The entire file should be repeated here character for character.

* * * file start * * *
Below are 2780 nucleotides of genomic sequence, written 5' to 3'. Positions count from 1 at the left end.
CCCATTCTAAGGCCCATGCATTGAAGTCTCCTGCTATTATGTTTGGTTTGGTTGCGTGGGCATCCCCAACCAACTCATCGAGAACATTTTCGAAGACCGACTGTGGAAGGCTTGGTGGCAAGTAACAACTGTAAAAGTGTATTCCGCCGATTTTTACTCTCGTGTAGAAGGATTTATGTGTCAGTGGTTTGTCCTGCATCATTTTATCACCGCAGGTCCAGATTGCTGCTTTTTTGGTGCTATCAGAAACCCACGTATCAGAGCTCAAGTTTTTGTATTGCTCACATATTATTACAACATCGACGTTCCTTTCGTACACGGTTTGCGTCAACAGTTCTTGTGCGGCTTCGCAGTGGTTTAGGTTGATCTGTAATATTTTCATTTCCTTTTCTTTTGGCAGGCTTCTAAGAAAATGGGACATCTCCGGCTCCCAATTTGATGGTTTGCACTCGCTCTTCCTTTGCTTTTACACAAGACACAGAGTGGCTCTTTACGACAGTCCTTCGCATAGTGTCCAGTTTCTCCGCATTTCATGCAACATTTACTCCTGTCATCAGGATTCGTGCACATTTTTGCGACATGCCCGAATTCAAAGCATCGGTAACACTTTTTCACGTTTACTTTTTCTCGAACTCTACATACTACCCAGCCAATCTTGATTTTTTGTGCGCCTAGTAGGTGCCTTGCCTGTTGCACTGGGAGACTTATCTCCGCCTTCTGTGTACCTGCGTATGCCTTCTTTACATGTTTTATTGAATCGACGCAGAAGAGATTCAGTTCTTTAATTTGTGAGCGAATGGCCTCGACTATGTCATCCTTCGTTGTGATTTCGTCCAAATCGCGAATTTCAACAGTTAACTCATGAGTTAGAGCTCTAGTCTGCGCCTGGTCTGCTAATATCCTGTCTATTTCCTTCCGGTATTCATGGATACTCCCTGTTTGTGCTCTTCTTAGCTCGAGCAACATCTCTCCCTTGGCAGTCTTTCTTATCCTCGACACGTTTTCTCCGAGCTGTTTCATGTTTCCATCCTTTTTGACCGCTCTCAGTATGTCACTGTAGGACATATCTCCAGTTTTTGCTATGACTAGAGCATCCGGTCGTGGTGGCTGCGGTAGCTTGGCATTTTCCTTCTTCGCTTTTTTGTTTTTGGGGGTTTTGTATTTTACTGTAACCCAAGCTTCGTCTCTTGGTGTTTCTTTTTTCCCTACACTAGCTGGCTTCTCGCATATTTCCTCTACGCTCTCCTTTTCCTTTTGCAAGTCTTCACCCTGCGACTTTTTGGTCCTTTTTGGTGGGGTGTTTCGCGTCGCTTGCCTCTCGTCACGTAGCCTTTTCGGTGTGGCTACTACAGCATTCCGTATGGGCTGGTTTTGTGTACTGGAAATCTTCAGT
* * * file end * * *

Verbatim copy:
Below are 2780 nucleotides of genomic sequence, written 5' to 3'. Positions count from 1 at the left end.
CCCATTCTAAGGCCCATGCATTGAAGTCTCCTGCTATTATGTTTGGTTTGGTTGCGTGGGCATCCCCAACCAACTCATCGAGAACATTTTCGAAGACCGACTGTGGAAGGCTTGGTGGCAAGTAACAACTGTAAAAGTGTATTCCGCCGATTTTTACTCTCGTGTAGAAGGATTTATGTGTCAGTGGTTTGTCCTGCATCATTTTATCACCGCAGGTCCAGATTGCTGCTTTTTTGGTGCTATCAGAAACCCACGTATCAGAGCTCAAGTTTTTGTATTGCTCACATATTATTACAACATCGACGTTCCTTTCGTACACGGTTTGCGTCAACAGTTCTTGTGCGGCTTCGCAGTGGTTTAGGTTGATCTGTAATATTTTCATTTCCTTTTCTTTTGGCAGGCTTCTAAGAAAATGGGACATCTCCGGCTCCCAATTTGATGGTTTGCACTCGCTCTTCCTTTGCTTTTACACAAGACACAGAGTGGCTCTTTACGACAGTCCTTCGCATAGTGTCCAGTTTCTCCGCATTTCATGCAACATTTACTCCTGTCATCAGGATTCGTGCACATTTTTGCGACATGCCCGAATTCAAAGCATCGGTAACACTTTTTCACGTTTACTTTTTCTCGAACTCTACATACTACCCAGCCAATCTTGATTTTTTGTGCGCCTAGTAGGTGCCTTGCCTGTTGCACTGGGAGACTTATCTCCGCCTTCTGTGTACCTGCGTATGCCTTCTTTACATGTTTTATTGAATCGACGCAGAAGAGATTCAGTTCTTTAATTTGTGAGCGAATGGCCTCGACTATGTCATCCTTCGTTGTGATTTCGTCCAAATCGCGAATTTCAACAGTTAACTCATGAGTTAGAGCTCTAGTCTGCGCCTGGTCTGCTAATATCCTGTCTATTTCCTTCCGGTATTCATGGATACTCCCTGTTTGTGCTCTTCTTAGCTCGAGCAACATCTCTCCCTTGGCAGTCTTTCTTATCCTCGACACGTTTTCTCCGAGCTGTTTCATGTTTCCATCCTTTTTGACCGCTCTCAGTATGTCACTGTAGGACATATCTCCAGTTTTTGCTATGACTAGAGCATCCGGTCGTGGTGGCTGCGGTAGCTTGGCATTTTCCTTCTTCGCTTTTTTGTTTTTGGGGGTTTTGTATTTTACTGTAACCCAAGCTTCGTCTCTTGGTGTTTCTTTTTTCCCTACACTAGCTGGCTTCTCGCATATTTCCTCTACGCTCTCCTTTTCCTTTTGCAAGTCTTCACCCTGCGACTTTTTGGTCCTTTTTGGTGGGGTGTTTCGCGTCGCTTGCCTCTCGTCACGTAGCCTTTTCGGTGTGGCTACTACAGCATTCCGTATGGGCTGGTTTTGTGTACTGGAAATCTTCAGT